Four Loko Complains About Being Singled Out As They Say They’ll Stop Marketing To Kids

Four Loko, a popular line of fruit-flavored alcoholic drinks, will voluntarily curb how it markets its beverages to underage drinkers due to the efforts of San Francisco City Attorney Dennis Herrera and 19 state attorneys general.

In an agreement announced today with Four Loko manufacturer Phusion Projects, LLC, the beverage maker will not promote its drinks on college campuses, show underage drinkers in its ads or promote rapid or excessive alcohol consumption, according to the city attorney’s office.

“This is an important step toward ending the irresponsible marketing of alcohol to young people,” Herrera said in a statement.

But the president of Phusion Projects, Jim Sloan, said in a statement that the company disagrees with allegations that Four Loko had been marketed to underage drinkers.

“Underage drinking and alcohol abuse are serious problems in need of serious solutions,” Sloan said. “They will not, however, be solved by singling out specific products or alcoholic beverage categories.”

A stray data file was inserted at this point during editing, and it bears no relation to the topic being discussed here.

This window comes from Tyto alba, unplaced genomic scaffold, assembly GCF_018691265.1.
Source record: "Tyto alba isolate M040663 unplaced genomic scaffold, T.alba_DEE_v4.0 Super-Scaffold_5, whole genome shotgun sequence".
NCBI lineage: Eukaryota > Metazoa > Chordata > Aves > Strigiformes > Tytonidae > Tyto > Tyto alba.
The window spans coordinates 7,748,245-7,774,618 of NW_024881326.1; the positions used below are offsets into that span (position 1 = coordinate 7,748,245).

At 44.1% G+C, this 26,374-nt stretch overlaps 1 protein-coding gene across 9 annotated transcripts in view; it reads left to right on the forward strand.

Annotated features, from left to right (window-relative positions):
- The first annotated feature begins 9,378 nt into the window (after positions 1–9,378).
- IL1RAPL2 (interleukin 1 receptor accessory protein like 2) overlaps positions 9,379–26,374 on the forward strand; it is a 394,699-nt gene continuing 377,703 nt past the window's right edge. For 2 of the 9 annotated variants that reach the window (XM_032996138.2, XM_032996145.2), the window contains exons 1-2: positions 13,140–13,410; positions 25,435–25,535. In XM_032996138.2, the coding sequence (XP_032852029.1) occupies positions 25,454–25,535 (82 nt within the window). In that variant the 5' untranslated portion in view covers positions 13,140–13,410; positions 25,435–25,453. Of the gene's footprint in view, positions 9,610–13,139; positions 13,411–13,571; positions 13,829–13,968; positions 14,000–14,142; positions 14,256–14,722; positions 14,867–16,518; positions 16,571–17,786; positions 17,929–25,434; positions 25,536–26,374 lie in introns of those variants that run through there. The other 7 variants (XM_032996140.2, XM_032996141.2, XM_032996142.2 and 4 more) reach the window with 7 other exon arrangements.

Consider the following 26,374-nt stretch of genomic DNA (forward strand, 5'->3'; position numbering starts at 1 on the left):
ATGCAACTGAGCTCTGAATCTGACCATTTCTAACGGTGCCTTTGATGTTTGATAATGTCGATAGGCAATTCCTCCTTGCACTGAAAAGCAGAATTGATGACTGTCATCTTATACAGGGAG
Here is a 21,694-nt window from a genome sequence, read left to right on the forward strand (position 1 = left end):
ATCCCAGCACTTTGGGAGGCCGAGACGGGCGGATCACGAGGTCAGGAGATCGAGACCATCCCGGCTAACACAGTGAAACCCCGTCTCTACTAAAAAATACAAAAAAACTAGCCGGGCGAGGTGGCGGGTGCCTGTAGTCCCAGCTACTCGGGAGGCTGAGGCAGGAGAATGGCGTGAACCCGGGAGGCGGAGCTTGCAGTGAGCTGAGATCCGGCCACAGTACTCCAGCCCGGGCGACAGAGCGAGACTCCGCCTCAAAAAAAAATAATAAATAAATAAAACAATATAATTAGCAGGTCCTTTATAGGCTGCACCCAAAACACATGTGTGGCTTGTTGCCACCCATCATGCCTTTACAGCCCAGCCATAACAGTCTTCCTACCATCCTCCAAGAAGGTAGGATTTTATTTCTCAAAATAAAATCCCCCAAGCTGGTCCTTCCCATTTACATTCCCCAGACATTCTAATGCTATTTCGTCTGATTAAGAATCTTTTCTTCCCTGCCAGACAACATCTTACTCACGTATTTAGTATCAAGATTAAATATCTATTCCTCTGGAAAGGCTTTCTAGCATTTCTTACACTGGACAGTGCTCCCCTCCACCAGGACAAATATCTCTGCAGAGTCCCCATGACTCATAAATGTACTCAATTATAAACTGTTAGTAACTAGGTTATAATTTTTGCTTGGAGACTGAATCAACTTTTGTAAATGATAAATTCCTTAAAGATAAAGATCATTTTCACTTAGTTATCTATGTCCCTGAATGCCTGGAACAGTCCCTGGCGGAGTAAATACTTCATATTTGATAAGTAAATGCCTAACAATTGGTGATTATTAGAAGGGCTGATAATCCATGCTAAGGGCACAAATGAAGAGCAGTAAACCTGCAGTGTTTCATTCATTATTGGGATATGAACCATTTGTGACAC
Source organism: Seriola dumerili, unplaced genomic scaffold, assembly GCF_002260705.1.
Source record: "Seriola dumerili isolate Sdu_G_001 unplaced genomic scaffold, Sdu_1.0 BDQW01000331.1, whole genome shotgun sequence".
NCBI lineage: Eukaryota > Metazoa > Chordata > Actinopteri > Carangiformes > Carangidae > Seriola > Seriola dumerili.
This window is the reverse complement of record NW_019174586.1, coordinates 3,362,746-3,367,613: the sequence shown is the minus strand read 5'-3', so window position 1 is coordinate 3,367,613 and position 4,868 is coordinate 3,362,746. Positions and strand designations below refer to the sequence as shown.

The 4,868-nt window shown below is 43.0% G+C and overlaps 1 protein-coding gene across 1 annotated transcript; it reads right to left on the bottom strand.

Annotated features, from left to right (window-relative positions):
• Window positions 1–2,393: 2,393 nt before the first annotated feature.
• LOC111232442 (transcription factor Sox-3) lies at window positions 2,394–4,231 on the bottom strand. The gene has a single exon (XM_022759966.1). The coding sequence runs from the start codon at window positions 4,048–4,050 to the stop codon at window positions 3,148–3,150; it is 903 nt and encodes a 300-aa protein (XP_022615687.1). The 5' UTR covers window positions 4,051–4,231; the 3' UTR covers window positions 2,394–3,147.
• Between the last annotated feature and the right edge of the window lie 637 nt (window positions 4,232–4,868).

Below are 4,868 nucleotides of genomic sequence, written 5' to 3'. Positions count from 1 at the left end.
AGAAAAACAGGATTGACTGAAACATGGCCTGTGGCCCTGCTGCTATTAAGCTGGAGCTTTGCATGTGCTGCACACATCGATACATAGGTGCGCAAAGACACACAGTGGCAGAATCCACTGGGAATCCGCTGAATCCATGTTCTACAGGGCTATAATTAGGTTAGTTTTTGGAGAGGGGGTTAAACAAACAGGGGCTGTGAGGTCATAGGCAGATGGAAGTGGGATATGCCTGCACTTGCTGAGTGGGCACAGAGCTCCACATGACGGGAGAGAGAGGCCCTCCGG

However, Sloan said Phusion Projects is committed to ensuring responsible consumption of its products, and to that end it will undertake the measures outlined in the agreement.

“We consider this agreement a practical way to move forward and an opportunity to highlight our continued commitment to ensuring that our products are consumed safely and responsibly only by adults 21 and over,” Sloan said.

The agreement includes a $400,000 payment from Phusion Projects to be distributed among the government attorney’s offices. In San Francisco, the funds will be available for the city attorney’s office to use to cover attorney’s fees, investigation costs or the enforcement of consumer protection laws.

Phusion Projects also agreed to take additional steps to divorce its image from underage drinking, including monitoring its social media accounts to delete posts depicting irresponsible behavior and refraining from showing Santa Claus in its advertisements.

Drew Himmelstein, Bay City News

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